11 Questions with: Samuel Cooke
Field Trip: Interview
I sent off 11 questions to designers in the early to mid stages of their careers, asking them a set of questions that help us get to know them a little bit. This week’s article features designer, Samuel Cooke.
Q1. To start, could you tell us who you are and where you work?
Hi! I'm Sam, a designer living and working in Exeter, in the beautiful South West of the UK.
Q2. Did you study design or are you self-taught? If you did study, how did you find it, do you think a degree is necessary these days?
I did study design; I was part of the MA at Falmouth University a few years back. But I came to it through a different route than the others, in that I wasn't a design undergraduate. So in that sense I suppose I'm self-taught – an old schoolteacher of mine gave me a (slightly dodgy!) copy of Photoshop and I spent many hours learning how to use it via trial and error. I had to learn about type, grids, layout etc. from videos and books, but that's normal these days anyway. I was very much figuring it out as I go.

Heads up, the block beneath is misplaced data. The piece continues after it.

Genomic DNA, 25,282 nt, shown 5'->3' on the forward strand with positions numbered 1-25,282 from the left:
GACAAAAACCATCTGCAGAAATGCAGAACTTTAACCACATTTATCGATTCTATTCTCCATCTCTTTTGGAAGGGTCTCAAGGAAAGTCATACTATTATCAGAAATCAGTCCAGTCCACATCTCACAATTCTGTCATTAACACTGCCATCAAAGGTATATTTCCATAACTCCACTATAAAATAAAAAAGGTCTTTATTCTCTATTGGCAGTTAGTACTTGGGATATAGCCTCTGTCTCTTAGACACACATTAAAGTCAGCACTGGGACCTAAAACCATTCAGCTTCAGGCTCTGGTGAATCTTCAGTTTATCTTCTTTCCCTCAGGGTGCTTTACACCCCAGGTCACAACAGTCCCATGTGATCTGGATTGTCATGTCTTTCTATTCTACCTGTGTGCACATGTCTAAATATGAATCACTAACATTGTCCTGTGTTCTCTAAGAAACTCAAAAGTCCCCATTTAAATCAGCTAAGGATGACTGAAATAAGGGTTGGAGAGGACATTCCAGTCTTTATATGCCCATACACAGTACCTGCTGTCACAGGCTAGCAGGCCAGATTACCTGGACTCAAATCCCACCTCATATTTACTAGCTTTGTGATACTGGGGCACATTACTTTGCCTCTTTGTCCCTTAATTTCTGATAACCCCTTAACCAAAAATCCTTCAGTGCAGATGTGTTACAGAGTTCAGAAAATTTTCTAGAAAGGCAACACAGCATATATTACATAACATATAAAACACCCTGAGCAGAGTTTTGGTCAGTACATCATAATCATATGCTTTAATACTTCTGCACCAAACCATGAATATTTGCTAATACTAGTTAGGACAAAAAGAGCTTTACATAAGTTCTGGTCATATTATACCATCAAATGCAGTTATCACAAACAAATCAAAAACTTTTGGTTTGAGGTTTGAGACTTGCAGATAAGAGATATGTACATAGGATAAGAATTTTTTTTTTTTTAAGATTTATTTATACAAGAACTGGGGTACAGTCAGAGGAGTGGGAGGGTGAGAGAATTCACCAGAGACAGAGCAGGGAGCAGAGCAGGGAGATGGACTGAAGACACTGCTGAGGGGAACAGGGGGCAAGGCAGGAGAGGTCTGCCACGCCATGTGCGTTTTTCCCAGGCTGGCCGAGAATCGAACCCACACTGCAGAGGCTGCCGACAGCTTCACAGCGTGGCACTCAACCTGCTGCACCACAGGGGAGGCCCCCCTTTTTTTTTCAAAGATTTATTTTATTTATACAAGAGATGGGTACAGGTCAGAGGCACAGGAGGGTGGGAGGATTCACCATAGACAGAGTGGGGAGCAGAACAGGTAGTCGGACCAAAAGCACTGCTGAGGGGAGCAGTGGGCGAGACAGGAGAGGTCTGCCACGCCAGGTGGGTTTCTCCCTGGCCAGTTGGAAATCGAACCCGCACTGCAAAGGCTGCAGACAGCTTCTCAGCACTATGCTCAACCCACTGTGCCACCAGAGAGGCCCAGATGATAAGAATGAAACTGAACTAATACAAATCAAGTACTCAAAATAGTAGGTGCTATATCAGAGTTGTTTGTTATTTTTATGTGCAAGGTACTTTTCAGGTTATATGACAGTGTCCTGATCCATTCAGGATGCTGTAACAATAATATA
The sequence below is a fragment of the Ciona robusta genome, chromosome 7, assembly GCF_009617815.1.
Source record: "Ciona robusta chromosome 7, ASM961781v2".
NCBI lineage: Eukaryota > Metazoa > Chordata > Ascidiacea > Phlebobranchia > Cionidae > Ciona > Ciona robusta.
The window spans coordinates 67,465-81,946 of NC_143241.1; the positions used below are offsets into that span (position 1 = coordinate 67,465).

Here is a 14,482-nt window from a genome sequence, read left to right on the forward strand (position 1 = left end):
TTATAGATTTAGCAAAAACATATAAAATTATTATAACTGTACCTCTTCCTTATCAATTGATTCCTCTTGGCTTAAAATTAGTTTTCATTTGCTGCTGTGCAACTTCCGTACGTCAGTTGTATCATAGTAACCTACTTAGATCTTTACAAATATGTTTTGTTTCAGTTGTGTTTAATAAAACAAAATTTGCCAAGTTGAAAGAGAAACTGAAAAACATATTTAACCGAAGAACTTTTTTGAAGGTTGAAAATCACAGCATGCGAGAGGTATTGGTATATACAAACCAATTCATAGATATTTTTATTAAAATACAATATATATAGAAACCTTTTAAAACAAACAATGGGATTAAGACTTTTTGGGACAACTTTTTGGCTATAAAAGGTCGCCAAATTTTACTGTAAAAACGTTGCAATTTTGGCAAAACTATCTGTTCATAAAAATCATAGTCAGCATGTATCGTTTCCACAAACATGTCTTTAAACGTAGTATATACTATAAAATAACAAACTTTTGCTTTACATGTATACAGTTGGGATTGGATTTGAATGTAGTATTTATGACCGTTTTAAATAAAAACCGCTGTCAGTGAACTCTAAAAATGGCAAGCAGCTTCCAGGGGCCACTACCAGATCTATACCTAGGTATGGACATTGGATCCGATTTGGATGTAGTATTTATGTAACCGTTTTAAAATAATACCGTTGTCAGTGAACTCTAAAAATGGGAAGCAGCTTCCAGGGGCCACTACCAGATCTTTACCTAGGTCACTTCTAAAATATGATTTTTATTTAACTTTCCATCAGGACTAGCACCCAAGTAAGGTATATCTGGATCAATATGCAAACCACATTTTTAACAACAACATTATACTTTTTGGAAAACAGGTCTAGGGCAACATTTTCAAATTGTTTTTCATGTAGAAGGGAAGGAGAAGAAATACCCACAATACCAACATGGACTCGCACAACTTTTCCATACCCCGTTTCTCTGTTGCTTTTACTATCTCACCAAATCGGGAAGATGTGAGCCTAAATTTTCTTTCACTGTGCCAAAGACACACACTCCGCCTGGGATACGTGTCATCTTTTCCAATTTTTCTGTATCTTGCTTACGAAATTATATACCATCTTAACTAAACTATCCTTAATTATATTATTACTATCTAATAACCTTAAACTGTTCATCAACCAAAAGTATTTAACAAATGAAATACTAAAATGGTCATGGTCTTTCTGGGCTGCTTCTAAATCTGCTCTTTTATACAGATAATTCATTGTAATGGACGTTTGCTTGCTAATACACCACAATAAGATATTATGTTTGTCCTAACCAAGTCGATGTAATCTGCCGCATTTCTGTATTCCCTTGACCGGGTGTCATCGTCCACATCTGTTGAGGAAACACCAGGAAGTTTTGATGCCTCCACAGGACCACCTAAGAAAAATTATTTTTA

I don't think a degree is particularly necessary, but it's undoubtedly going to give you a head start with current industry expectations. I'd imagine some agencies won't even consider you without one (which is a shame). After all, it's your portfolio that gets you hired in the freelance world; whether you can do the job well and be a pleasant experience to work with is all that matters. I would argue the degree experience teaches you to think more critically, and connects you with people far more quickly than starting from scratch, so there’s at least some benefit that isn’t technical. I’ve never shown any of my work from it. Some people don't like the idea of university either. It's very situational and my advice would be to go with your heart.